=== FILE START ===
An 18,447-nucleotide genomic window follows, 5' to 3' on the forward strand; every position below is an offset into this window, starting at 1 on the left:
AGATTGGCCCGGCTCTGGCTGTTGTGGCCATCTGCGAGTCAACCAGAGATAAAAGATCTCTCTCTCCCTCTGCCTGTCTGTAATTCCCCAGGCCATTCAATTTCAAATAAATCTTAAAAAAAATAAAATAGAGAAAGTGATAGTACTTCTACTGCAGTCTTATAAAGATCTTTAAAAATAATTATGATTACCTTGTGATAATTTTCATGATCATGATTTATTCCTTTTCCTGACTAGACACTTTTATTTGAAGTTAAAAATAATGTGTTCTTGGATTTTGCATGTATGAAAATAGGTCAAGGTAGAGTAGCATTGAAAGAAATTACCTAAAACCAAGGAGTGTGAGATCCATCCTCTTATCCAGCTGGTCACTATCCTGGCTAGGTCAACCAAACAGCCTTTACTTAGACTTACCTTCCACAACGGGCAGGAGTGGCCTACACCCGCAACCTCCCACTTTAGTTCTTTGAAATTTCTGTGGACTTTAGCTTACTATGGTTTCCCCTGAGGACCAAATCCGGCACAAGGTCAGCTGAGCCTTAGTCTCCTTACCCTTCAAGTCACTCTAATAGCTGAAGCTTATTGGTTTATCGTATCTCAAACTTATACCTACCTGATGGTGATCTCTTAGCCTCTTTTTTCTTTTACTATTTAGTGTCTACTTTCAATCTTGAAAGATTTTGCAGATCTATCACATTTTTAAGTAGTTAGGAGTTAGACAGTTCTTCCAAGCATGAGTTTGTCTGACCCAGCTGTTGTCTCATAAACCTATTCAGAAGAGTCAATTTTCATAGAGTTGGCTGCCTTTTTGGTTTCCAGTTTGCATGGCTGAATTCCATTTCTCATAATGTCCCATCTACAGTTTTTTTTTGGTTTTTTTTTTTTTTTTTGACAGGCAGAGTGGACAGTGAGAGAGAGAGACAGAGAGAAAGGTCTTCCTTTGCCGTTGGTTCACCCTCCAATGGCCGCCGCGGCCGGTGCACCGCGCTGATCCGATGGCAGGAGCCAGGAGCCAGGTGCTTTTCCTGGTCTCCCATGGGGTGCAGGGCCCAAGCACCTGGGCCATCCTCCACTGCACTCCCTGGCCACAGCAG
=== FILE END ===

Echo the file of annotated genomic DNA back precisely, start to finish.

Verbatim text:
An 18,447-nucleotide genomic window follows, 5' to 3' on the forward strand; every position below is an offset into this window, starting at 1 on the left:
AGATTGGCCCGGCTCTGGCTGTTGTGGCCATCTGCGAGTCAACCAGAGATAAAAGATCTCTCTCTCCCTCTGCCTGTCTGTAATTCCCCAGGCCATTCAATTTCAAATAAATCTTAAAAAAAATAAAATAGAGAAAGTGATAGTACTTCTACTGCAGTCTTATAAAGATCTTTAAAAATAATTATGATTACCTTGTGATAATTTTCATGATCATGATTTATTCCTTTTCCTGACTAGACACTTTTATTTGAAGTTAAAAATAATGTGTTCTTGGATTTTGCATGTATGAAAATAGGTCAAGGTAGAGTAGCATTGAAAGAAATTACCTAAAACCAAGGAGTGTGAGATCCATCCTCTTATCCAGCTGGTCACTATCCTGGCTAGGTCAACCAAACAGCCTTTACTTAGACTTACCTTCCACAACGGGCAGGAGTGGCCTACACCCGCAACCTCCCACTTTAGTTCTTTGAAATTTCTGTGGACTTTAGCTTACTATGGTTTCCCCTGAGGACCAAATCCGGCACAAGGTCAGCTGAGCCTTAGTCTCCTTACCCTTCAAGTCACTCTAATAGCTGAAGCTTATTGGTTTATCGTATCTCAAACTTATACCTACCTGATGGTGATCTCTTAGCCTCTTTTTTCTTTTACTATTTAGTGTCTACTTTCAATCTTGAAAGATTTTGCAGATCTATCACATTTTTAAGTAGTTAGGAGTTAGACAGTTCTTCCAAGCATGAGTTTGTCTGACCCAGCTGTTGTCTCATAAACCTATTCAGAAGAGTCAATTTTCATAGAGTTGGCTGCCTTTTTGGTTTCCAGTTTGCATGGCTGAATTCCATTTCTCATAATGTCCCATCTACAGTTTTTTTTTGGTTTTTTTTTTTTTTTTTGACAGGCAGAGTGGACAGTGAGAGAGAGAGACAGAGAGAAAGGTCTTCCTTTGCCGTTGGTTCACCCTCCAATGGCCGCCGCGGCCGGTGCACCGCGCTGATCCGATGGCAGGAGCCAGGAGCCAGGTGCTTTTCCTGGTCTCCCATGGGGTGCAGGGCCCAAGCACCTGGGCCATCCTCCACTGCACTCCCTGGCCACAGCAG